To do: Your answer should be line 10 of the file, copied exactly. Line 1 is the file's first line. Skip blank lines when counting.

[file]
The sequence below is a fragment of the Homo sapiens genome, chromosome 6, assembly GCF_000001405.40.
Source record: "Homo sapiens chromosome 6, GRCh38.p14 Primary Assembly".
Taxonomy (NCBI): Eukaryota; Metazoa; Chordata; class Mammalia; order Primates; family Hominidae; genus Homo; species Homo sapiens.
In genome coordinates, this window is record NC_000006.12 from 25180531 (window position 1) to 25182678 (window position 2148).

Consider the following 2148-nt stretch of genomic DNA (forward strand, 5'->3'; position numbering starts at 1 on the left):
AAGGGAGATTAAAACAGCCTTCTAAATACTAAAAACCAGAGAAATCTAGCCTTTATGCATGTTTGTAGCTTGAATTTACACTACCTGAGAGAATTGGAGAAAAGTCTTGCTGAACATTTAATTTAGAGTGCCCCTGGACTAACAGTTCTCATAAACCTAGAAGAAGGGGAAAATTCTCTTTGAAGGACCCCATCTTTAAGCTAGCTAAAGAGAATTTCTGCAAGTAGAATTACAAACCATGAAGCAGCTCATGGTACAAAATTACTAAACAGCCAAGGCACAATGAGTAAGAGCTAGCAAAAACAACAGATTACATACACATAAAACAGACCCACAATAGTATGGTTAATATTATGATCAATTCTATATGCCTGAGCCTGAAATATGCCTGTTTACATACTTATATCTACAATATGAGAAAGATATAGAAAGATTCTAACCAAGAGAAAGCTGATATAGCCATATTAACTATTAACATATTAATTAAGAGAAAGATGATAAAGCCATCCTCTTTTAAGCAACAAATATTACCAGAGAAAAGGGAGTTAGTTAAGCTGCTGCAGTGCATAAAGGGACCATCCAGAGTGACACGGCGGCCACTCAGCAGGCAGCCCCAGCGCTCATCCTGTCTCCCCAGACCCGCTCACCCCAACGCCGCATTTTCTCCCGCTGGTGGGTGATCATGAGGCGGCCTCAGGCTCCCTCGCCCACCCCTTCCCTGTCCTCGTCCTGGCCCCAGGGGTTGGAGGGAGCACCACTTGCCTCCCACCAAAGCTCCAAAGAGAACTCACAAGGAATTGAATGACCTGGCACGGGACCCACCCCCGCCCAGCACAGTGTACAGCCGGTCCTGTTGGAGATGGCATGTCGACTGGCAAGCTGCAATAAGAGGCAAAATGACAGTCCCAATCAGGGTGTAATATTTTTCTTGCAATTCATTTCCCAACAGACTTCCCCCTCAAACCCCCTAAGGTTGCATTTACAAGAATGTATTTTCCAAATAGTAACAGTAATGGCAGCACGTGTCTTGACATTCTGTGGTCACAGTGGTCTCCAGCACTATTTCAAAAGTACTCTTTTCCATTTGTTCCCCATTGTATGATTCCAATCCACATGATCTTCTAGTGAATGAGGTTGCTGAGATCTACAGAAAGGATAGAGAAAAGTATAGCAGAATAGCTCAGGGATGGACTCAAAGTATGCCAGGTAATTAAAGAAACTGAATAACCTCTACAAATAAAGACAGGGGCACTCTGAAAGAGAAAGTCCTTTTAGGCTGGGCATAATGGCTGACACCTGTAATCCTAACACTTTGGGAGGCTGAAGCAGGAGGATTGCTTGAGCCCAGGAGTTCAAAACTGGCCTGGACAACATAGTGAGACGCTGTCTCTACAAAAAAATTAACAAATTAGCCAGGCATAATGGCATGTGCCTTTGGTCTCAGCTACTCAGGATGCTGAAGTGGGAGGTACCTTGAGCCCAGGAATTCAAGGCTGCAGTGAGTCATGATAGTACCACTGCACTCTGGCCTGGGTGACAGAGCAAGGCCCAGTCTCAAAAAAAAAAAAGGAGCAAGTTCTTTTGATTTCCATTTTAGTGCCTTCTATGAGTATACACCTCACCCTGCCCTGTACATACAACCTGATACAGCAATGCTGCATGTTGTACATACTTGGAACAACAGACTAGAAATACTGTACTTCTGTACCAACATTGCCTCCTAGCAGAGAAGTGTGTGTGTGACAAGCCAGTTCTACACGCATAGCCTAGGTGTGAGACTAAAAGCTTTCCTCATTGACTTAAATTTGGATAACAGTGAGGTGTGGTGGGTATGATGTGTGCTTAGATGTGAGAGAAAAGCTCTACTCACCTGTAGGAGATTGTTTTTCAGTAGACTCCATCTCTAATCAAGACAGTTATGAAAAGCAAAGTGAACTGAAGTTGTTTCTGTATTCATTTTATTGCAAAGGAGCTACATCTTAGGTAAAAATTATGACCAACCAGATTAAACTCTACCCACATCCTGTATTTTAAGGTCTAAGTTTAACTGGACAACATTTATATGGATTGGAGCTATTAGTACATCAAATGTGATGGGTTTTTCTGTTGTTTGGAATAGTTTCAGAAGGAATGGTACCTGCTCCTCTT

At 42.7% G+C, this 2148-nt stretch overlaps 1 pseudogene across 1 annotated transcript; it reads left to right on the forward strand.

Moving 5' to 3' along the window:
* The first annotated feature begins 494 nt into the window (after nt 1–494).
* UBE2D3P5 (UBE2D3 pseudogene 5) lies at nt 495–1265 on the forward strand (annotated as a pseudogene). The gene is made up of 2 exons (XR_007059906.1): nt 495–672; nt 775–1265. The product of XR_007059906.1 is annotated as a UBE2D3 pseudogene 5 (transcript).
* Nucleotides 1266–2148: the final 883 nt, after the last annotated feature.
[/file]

* UBE2D3P5 (UBE2D3 pseudogene 5) lies at nt 495–1265 on the forward strand (annotated as a pseudogene). The gene is made up of 2 exons (XR_007059906.1): nt 495–672; nt 775–1265. The product of XR_007059906.1 is annotated as a UBE2D3 pseudogene 5 (transcript).